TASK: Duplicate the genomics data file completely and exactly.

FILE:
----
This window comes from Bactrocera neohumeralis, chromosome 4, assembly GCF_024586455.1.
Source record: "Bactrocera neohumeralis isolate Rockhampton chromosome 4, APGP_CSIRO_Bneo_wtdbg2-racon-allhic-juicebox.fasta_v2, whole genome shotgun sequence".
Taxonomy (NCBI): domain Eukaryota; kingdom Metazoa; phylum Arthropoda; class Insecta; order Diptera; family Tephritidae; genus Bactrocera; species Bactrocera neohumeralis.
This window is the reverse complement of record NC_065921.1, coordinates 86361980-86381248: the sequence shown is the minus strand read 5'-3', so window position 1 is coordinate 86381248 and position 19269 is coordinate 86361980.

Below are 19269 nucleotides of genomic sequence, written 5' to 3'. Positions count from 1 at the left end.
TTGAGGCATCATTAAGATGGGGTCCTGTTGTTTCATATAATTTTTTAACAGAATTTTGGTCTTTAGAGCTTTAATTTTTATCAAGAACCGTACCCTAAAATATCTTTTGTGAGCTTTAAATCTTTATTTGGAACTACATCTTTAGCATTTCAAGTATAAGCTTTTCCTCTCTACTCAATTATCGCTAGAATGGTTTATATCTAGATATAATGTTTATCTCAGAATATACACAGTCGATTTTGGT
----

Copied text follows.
This window comes from Bactrocera neohumeralis, chromosome 4, assembly GCF_024586455.1.
Source record: "Bactrocera neohumeralis isolate Rockhampton chromosome 4, APGP_CSIRO_Bneo_wtdbg2-racon-allhic-juicebox.fasta_v2, whole genome shotgun sequence".
Taxonomy (NCBI): domain Eukaryota; kingdom Metazoa; phylum Arthropoda; class Insecta; order Diptera; family Tephritidae; genus Bactrocera; species Bactrocera neohumeralis.
This window is the reverse complement of record NC_065921.1, coordinates 86361980-86381248: the sequence shown is the minus strand read 5'-3', so window position 1 is coordinate 86381248 and position 19269 is coordinate 86361980.

Below are 19269 nucleotides of genomic sequence, written 5' to 3'. Positions count from 1 at the left end.
TTGAGGCATCATTAAGATGGGGTCCTGTTGTTTCATATAATTTTTTAACAGAATTTTGGTCTTTAGAGCTTTAATTTTTATCAAGAACCGTACCCTAAAATATCTTTTGTGAGCTTTAAATCTTTATTTGGAACTACATCTTTAGCATTTCAAGTATAAGCTTTTCCTCTCTACTCAATTATCGCTAGAATGGTTTATATCTAGATATAATGTTTATCTCAGAATATACACAGTCGATTTTGGT